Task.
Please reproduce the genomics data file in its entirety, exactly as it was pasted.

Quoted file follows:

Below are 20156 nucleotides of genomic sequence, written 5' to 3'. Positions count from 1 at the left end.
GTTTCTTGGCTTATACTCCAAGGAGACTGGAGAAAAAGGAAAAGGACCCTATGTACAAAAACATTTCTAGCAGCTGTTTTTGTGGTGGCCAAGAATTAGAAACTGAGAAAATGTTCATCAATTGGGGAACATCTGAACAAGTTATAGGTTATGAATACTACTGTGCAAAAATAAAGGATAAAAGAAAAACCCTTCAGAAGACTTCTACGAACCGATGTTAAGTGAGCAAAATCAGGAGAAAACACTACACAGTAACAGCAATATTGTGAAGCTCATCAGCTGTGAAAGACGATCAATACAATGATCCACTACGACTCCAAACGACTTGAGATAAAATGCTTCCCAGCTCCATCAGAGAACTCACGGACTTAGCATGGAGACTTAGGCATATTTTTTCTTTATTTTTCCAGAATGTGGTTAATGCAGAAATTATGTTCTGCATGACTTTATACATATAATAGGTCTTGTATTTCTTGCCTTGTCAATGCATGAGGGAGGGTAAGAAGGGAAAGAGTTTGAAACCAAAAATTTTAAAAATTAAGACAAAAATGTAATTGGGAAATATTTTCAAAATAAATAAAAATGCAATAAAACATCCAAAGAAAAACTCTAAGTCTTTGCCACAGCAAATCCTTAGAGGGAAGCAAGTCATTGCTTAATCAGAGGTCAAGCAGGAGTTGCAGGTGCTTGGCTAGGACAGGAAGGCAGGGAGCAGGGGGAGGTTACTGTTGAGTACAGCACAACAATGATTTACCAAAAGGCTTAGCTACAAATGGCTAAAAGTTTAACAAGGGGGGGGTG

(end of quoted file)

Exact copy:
Below are 20156 nucleotides of genomic sequence, written 5' to 3'. Positions count from 1 at the left end.
GTTTCTTGGCTTATACTCCAAGGAGACTGGAGAAAAAGGAAAAGGACCCTATGTACAAAAACATTTCTAGCAGCTGTTTTTGTGGTGGCCAAGAATTAGAAACTGAGAAAATGTTCATCAATTGGGGAACATCTGAACAAGTTATAGGTTATGAATACTACTGTGCAAAAATAAAGGATAAAAGAAAAACCCTTCAGAAGACTTCTACGAACCGATGTTAAGTGAGCAAAATCAGGAGAAAACACTACACAGTAACAGCAATATTGTGAAGCTCATCAGCTGTGAAAGACGATCAATACAATGATCCACTACGACTCCAAACGACTTGAGATAAAATGCTTCCCAGCTCCATCAGAGAACTCACGGACTTAGCATGGAGACTTAGGCATATTTTTTCTTTATTTTTCCAGAATGTGGTTAATGCAGAAATTATGTTCTGCATGACTTTATACATATAATAGGTCTTGTATTTCTTGCCTTGTCAATGCATGAGGGAGGGTAAGAAGGGAAAGAGTTTGAAACCAAAAATTTTAAAAATTAAGACAAAAATGTAATTGGGAAATATTTTCAAAATAAATAAAAATGCAATAAAACATCCAAAGAAAAACTCTAAGTCTTTGCCACAGCAAATCCTTAGAGGGAAGCAAGTCATTGCTTAATCAGAGGTCAAGCAGGAGTTGCAGGTGCTTGGCTAGGACAGGAAGGCAGGGAGCAGGGGGAGGTTACTGTTGAGTACAGCACAACAATGATTTACCAAAAGGCTTAGCTACAAATGGCTAAAAGTTTAACAAGGGGGGGGTG